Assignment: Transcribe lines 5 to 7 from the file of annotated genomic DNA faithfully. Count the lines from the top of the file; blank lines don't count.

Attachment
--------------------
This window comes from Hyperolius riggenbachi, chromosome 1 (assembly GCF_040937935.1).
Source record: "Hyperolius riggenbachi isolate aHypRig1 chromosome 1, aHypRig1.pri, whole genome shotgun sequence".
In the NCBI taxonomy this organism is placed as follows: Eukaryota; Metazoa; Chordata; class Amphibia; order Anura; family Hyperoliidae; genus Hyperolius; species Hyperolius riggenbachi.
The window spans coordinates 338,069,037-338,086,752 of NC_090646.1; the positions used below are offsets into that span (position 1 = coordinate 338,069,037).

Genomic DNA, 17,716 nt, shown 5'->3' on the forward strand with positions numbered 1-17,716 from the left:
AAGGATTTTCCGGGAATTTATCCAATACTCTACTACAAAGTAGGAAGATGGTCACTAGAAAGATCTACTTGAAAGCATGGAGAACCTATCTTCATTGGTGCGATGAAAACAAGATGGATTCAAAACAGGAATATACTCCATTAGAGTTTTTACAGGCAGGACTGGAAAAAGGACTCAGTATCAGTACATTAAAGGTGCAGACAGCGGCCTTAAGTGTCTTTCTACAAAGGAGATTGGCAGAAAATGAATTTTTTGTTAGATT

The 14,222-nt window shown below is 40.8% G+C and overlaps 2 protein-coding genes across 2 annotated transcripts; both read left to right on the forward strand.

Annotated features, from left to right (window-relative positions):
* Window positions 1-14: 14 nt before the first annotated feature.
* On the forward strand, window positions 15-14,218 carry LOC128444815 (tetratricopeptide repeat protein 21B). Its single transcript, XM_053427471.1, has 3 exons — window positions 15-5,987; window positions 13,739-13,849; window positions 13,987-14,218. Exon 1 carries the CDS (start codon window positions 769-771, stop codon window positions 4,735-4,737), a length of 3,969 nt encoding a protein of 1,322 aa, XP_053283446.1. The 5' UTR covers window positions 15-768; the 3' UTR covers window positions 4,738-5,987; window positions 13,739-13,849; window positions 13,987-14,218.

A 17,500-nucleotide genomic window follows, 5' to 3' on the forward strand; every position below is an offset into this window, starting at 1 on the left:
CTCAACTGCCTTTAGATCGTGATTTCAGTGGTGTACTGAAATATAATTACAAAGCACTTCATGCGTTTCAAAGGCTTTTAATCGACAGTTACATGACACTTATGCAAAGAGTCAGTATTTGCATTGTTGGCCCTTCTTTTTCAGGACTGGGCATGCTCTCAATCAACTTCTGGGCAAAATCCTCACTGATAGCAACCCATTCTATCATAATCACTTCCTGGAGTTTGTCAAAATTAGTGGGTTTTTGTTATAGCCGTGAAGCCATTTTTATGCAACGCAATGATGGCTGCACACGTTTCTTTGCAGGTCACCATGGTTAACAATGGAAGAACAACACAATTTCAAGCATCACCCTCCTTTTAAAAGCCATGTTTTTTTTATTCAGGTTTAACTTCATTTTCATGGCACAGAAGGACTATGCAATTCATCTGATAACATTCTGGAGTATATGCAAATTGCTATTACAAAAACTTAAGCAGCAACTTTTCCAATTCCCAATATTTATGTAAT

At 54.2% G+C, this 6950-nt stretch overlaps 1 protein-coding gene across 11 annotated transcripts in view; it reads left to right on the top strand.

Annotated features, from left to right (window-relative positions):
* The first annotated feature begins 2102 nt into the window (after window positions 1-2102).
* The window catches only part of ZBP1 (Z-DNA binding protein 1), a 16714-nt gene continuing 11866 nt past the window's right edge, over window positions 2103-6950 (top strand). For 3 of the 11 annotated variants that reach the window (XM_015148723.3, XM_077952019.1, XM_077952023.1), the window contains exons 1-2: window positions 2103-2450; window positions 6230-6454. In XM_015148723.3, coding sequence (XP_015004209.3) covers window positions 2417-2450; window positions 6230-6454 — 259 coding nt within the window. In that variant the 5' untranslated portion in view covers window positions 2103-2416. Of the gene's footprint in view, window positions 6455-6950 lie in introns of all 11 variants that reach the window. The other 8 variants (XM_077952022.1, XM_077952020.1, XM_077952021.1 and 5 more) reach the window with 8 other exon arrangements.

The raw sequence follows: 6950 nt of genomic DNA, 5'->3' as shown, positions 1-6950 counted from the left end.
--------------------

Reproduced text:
Genomic DNA, 17,716 nt, shown 5'->3' on the forward strand with positions numbered 1-17,716 from the left:
AAGGATTTTCCGGGAATTTATCCAATACTCTACTACAAAGTAGGAAGATGGTCACTAGAAAGATCTACTTGAAAGCATGGAGAACCTATCTTCATTGGTGCGATGAAAACAAGATGGATTCAAAACAGGAATATACTCCATTAGAGTTTTTACAGGCAGGACTGGAAAAAGGACTCAGTATCAGTACATTAAAGGTGCAGACAGCGGCCTTAAGTGTCTTTCTACAAAGGAGATTGGCAGAAAATGAATTTTTTGTTAGATT

The 14,222-nt window shown below is 40.8% G+C and overlaps 2 protein-coding genes across 2 annotated transcripts; both read left to right on the forward strand.